She has been brightening the scene of Southern Fandom for so many years
now that were she an ordinary person, her presence would be comfortable.
Happily, she is not ordinary and her presence summons an electric
excitement. I've known her almost since her first appearance in fandom,
when she and I were both, of course, still in pre-school, and this gives me
a certain standing in the community. It is a rare convention I attend that
someone does not come up to me and ask The Question.
Why, just what does the P.L. stand for, of course.
There are many rumors regarding what it stands for, of course. For
example, some, who have witnessed her joyous whirlwind tour of room parties
at any good convention, would have you believe it stands for Possibly
Loony. To those unpleasant few who would disrupt a convention with boorish
behavior, it definitely means Please Leave. Those of us who know her best
will be forgiven if we regard the most likely combination to be Phenomenal
Lady. Is that what P.L. stands for? Well, yes and no.
It actually stands for -- maybe I shouldn't say that. At least not just
P.L. lives, these days, in Anniston, Alabama with her husband Larry
Montgomery, who was one of the stalwarts who put Southern fandom together
back in the Eocene Age, that fabled period when fan publishing was done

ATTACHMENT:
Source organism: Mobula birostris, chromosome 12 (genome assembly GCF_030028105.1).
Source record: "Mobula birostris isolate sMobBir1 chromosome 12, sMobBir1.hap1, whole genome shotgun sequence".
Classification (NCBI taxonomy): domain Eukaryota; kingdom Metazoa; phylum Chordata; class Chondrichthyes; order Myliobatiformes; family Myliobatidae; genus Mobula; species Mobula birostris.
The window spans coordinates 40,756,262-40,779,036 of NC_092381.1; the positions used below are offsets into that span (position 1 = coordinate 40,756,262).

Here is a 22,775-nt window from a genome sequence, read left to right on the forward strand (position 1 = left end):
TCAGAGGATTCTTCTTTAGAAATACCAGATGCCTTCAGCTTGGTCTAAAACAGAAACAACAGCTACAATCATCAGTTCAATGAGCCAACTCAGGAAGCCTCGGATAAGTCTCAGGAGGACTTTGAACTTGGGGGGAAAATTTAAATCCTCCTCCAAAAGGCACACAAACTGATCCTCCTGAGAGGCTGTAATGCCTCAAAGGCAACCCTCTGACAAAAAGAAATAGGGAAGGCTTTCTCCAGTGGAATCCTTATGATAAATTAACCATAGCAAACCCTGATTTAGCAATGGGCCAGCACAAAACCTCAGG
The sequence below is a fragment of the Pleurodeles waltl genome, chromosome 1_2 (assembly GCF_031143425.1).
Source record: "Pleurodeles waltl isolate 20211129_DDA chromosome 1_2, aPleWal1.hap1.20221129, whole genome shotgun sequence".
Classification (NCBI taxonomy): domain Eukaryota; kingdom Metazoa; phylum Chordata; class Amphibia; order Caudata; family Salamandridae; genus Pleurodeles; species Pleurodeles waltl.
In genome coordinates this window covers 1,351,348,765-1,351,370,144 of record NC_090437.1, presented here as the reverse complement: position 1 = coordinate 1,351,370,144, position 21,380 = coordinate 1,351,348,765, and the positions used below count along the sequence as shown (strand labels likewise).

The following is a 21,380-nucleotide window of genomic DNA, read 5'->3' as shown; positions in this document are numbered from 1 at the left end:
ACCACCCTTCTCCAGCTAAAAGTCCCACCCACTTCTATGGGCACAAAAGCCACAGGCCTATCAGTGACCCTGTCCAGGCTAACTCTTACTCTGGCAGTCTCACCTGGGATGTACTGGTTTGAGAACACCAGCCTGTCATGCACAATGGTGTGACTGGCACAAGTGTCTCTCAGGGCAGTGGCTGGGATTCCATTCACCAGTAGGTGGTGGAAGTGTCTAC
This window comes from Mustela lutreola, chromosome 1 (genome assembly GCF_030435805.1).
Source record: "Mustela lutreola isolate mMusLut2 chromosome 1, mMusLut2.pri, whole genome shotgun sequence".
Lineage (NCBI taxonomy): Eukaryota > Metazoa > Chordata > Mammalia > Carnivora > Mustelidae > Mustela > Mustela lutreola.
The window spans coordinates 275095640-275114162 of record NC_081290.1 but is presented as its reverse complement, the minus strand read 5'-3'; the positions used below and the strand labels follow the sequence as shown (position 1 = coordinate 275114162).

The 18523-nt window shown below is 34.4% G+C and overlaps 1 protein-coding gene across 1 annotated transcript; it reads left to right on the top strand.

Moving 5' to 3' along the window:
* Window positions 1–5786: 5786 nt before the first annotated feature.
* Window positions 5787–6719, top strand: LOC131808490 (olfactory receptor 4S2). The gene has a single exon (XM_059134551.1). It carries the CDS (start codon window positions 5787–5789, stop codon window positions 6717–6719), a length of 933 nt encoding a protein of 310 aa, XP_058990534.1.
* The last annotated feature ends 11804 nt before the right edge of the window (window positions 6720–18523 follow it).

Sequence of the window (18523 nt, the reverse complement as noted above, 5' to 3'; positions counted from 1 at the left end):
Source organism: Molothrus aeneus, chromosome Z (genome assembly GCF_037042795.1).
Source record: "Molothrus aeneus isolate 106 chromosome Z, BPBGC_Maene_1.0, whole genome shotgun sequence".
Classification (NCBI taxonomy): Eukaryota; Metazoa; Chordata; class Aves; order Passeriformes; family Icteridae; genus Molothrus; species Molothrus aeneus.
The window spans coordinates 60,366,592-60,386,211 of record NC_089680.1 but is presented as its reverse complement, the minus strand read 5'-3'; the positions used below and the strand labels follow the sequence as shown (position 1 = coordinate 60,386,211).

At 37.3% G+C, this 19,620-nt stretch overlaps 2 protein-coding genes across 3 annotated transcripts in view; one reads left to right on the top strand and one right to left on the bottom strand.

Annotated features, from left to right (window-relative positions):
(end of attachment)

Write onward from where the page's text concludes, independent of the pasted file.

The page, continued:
with stone tablets and mimeographs. They each own a justly deserved Rebel
Award (years before he received his, Larry invented the damned things),
presented to them by the Deep South Science Fiction Convention. In addition
P.L. was, for five years, the driving force behind the Southern Fandom Co
nfederation and the person who edited its Bulletin.
She is a superb calligrapher, and her fillos can still be seen in a
variety of fanzines. She was a member of the illustrious Southern Fandom
Press Alliance. She has written entertainingly for a variety of fan
publications (once having a column, Dixie Doodling, in Pulsar! ). *p>
She has, in fact, done so much in fandom over a twenty-year span that
one might think the most likely mental image of her would be a blur of
activity. Not so, at least in my case. Thinking back over all the
conventions she and I have both attended, I picture her, usually dressed in
black (though I understand she now indulges in brighter colors on
occasion), seated in a chair, legs crossed, auburn hair aflame, her eyes
aglow with some impish mischief all their own. She is nothing if not Phun
Loving. I su spect she was always surrounded by eager young fans, but I
don't remember them, just her.
So, if this is your first opportunity to meet P.L., by all means walk up
to her and say "Hello." She'll make you feel at home; trust me. And talking
to her is both fun and educational.
That's why they call her Phannish Legend.
by Jerry Page